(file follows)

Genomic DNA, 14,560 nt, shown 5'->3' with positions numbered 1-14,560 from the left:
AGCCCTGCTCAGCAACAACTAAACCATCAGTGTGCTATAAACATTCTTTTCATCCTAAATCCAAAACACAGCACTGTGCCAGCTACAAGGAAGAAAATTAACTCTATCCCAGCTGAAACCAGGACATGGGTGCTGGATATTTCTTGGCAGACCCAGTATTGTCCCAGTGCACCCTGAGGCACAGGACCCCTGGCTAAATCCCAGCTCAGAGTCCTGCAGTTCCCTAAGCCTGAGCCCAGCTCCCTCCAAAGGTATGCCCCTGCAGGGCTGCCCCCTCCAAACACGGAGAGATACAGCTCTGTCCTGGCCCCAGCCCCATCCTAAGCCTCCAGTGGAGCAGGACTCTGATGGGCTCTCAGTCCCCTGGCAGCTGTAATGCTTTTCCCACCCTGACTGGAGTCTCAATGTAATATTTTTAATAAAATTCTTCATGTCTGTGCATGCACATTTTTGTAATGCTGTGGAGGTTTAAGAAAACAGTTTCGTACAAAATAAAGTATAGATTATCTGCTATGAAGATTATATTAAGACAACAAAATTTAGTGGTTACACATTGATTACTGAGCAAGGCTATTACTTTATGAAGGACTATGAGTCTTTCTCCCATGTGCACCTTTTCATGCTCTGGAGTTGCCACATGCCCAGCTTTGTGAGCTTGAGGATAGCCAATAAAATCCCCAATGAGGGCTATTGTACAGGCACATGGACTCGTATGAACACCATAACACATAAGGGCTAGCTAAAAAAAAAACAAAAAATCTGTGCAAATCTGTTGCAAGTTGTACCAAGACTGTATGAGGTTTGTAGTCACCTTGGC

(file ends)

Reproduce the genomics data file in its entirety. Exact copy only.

Genomic DNA, 14,560 nt, shown 5'->3' with positions numbered 1-14,560 from the left:
AGCCCTGCTCAGCAACAACTAAACCATCAGTGTGCTATAAACATTCTTTTCATCCTAAATCCAAAACACAGCACTGTGCCAGCTACAAGGAAGAAAATTAACTCTATCCCAGCTGAAACCAGGACATGGGTGCTGGATATTTCTTGGCAGACCCAGTATTGTCCCAGTGCACCCTGAGGCACAGGACCCCTGGCTAAATCCCAGCTCAGAGTCCTGCAGTTCCCTAAGCCTGAGCCCAGCTCCCTCCAAAGGTATGCCCCTGCAGGGCTGCCCCCTCCAAACACGGAGAGATACAGCTCTGTCCTGGCCCCAGCCCCATCCTAAGCCTCCAGTGGAGCAGGACTCTGATGGGCTCTCAGTCCCCTGGCAGCTGTAATGCTTTTCCCACCCTGACTGGAGTCTCAATGTAATATTTTTAATAAAATTCTTCATGTCTGTGCATGCACATTTTTGTAATGCTGTGGAGGTTTAAGAAAACAGTTTCGTACAAAATAAAGTATAGATTATCTGCTATGAAGATTATATTAAGACAACAAAATTTAGTGGTTACACATTGATTACTGAGCAAGGCTATTACTTTATGAAGGACTATGAGTCTTTCTCCCATGTGCACCTTTTCATGCTCTGGAGTTGCCACATGCCCAGCTTTGTGAGCTTGAGGATAGCCAATAAAATCCCCAATGAGGGCTATTGTACAGGCACATGGACTCGTATGAACACCATAACACATAAGGGCTAGCTAAAAAAAAAACAAAAAATCTGTGCAAATCTGTTGCAAGTTGTACCAAGACTGTATGAGGTTTGTAGTCACCTTGGC